Sunday, January 21, 2007

California Legislature Considers Ban on Spanking

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The Associated Press reports that California legislators are considering a ban on spanking children under the age of four:

California parents could face jail and a fine for spanking their young children under legislation a state lawmaker has promised to introduce next week.

Democratic Assemblywoman Sally Lieber said such a law is needed because spanking victimizes helpless children and breeds violence in society.

"I think it's pretty hard to argue you need to beat a child," Lieber said. "Is it OK to whip a 1-year-old or a 6-month-old or a newborn?"

Lieber said her proposal would make spanking, hitting and slapping a child under 4 years old a misdemeanor. Adults could face up to a year in jail and a $1,000 fine.

Aides to the assemblywoman said they are still working on a definition for spanking.

Some Republican lawmakers called the idea ridiculous. But Gov. Arnold Schwarzenegger said he may be receptive to it even though he has concerns about how the ban would be enforced.

That would be my concern, too. I don't see why it should be legal to hit a child just because it's the child's parents doing the hitting; but I also don't see how a law making it a punishable offense could work in practice.

That said, parental attitudes like this one clarify the need for a ban on spanking, if it could be made enforceable:

"The day that the [government] gives birth to my children, then they have a right to raise them," wrote Esther. "Till then they are mine to do with as I please. I will raise them the way I see fit. If I think that those little butts need a swat ... I will be the one to give it to them."

It's interesting to me that this mother views her children as property. It's also interesting that Nancy Vogel, who wrote the Los Angeles Times article in which the above quote appears, adds:

She [Sally Lieber, the anti-spanking bill's sponsor] will be hard-pressed to get support from Republican lawmakers, who are typically wary of expanding government's role in family life.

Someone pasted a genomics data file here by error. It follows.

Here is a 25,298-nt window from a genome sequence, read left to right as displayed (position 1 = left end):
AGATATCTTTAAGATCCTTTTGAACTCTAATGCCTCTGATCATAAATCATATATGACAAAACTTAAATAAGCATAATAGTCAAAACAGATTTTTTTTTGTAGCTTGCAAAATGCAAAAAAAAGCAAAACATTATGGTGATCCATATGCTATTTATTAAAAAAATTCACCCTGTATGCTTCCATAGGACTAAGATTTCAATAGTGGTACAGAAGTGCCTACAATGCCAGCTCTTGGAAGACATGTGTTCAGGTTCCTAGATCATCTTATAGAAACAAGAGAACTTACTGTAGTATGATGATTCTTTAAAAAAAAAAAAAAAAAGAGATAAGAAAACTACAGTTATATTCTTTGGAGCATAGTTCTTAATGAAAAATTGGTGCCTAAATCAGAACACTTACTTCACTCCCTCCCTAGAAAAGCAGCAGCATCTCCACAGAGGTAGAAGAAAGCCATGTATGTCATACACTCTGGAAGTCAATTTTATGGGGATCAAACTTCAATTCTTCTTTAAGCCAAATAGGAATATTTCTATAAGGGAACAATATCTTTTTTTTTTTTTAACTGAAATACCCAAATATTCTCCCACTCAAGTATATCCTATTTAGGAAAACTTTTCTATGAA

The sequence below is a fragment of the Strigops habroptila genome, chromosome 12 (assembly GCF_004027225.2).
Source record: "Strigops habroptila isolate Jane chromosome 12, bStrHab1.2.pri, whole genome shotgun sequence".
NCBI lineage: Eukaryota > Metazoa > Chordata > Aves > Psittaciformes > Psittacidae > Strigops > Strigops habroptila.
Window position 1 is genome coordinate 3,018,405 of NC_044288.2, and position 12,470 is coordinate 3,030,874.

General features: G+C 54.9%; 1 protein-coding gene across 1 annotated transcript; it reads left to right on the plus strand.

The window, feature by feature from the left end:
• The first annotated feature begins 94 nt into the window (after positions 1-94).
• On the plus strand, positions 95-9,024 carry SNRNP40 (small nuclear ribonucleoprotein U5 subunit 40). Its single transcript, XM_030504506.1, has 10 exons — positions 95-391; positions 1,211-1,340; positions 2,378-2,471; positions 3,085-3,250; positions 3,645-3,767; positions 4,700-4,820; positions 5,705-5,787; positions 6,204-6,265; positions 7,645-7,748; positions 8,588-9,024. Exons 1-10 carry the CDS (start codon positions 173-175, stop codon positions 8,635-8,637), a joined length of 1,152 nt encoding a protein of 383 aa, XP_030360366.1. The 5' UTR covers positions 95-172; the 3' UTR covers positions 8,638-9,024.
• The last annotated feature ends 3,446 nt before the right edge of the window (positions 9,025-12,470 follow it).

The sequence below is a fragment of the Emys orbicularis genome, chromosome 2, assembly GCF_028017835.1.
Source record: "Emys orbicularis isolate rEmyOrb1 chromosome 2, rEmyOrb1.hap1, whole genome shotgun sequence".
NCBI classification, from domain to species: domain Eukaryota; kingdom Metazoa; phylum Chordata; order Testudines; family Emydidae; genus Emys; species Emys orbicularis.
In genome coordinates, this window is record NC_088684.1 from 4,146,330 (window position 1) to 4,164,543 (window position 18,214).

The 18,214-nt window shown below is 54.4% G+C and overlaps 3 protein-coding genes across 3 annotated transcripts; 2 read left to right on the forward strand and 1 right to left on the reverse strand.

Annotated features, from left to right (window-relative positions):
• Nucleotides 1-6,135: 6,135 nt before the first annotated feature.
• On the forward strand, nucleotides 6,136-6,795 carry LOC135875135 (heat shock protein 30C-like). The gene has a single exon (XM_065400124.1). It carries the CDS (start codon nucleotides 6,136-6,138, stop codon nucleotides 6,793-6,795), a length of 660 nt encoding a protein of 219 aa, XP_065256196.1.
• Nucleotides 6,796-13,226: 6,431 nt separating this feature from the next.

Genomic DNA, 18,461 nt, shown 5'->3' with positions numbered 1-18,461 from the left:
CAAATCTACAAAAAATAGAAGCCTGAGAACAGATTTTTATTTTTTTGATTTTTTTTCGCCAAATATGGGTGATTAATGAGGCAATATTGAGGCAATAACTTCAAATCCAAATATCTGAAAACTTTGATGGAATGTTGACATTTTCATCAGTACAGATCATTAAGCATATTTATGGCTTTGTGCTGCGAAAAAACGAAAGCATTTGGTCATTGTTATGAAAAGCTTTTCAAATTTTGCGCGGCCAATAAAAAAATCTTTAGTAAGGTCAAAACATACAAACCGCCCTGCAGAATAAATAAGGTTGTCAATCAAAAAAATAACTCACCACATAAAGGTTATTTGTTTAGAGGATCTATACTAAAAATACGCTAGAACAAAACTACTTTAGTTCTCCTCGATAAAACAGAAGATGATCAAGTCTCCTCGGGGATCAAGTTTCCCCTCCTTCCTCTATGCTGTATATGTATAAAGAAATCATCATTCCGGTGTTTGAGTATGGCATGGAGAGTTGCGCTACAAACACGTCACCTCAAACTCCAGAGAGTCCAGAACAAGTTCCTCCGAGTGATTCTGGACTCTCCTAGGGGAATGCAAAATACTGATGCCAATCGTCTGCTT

That's no longer as true as it once might have been. Republican lawmakers are enormously willing, and eager, to expand government's role in family life. Parental notification laws are one notable example, but there are others: Republican opposition to allowing teens to have access to condoms and other forms of birth control, and their corresponding support for pharmacists who refuse to fill prescriptions for emergency contraception, or any form of contraception, for example. Nurses and other hospital medical staff who will not give rape victims information about emergency contraception also get support from Republican lawmakers.

All of these policies constitute expansions of government's role in family life. Why would they be acceptable, if a law forbidding parents to hit their children would not be? I suppose there is a twisted kind of consistency at work here: To those who believe that a child's body belongs to her parents, it might make sense that a woman's body belongs to the state.

1 comment:

Daniel said...

I don't see what's so difficult about enforcing such a law. If I go out and punch someone, I could be charged for assault and battery. Why not handle hitting children as a subset of a+b, so we can use existing laws?

BTW I don't use the word 'spanking'. I call it what it is. Hitting.